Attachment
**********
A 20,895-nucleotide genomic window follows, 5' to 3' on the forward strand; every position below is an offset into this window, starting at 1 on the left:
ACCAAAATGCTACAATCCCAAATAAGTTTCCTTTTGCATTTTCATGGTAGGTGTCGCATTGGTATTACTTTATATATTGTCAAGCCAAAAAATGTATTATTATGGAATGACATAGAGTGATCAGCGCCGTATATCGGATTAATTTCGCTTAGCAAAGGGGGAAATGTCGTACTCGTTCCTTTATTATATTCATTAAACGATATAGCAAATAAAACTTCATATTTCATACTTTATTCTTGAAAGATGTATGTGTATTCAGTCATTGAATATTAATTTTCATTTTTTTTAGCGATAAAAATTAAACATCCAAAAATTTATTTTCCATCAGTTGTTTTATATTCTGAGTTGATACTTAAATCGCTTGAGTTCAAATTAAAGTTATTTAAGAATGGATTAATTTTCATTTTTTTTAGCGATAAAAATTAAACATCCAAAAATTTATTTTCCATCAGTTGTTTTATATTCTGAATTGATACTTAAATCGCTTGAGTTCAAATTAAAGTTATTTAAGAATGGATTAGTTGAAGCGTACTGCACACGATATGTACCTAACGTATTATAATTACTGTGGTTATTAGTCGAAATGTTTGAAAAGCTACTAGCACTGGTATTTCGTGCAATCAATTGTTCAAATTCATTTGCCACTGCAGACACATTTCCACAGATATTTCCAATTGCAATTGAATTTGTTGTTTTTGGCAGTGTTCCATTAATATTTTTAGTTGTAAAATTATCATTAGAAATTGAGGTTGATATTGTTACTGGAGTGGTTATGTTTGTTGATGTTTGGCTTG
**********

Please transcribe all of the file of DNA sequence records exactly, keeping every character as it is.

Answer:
A 20,895-nucleotide genomic window follows, 5' to 3' on the forward strand; every position below is an offset into this window, starting at 1 on the left:
ACCAAAATGCTACAATCCCAAATAAGTTTCCTTTTGCATTTTCATGGTAGGTGTCGCATTGGTATTACTTTATATATTGTCAAGCCAAAAAATGTATTATTATGGAATGACATAGAGTGATCAGCGCCGTATATCGGATTAATTTCGCTTAGCAAAGGGGGAAATGTCGTACTCGTTCCTTTATTATATTCATTAAACGATATAGCAAATAAAACTTCATATTTCATACTTTATTCTTGAAAGATGTATGTGTATTCAGTCATTGAATATTAATTTTCATTTTTTTTAGCGATAAAAATTAAACATCCAAAAATTTATTTTCCATCAGTTGTTTTATATTCTGAGTTGATACTTAAATCGCTTGAGTTCAAATTAAAGTTATTTAAGAATGGATTAATTTTCATTTTTTTTAGCGATAAAAATTAAACATCCAAAAATTTATTTTCCATCAGTTGTTTTATATTCTGAATTGATACTTAAATCGCTTGAGTTCAAATTAAAGTTATTTAAGAATGGATTAGTTGAAGCGTACTGCACACGATATGTACCTAACGTATTATAATTACTGTGGTTATTAGTCGAAATGTTTGAAAAGCTACTAGCACTGGTATTTCGTGCAATCAATTGTTCAAATTCATTTGCCACTGCAGACACATTTCCACAGATATTTCCAATTGCAATTGAATTTGTTGTTTTTGGCAGTGTTCCATTAATATTTTTAGTTGTAAAATTATCATTAGAAATTGAGGTTGATATTGTTACTGGAGTGGTTATGTTTGTTGATGTTTGGCTTG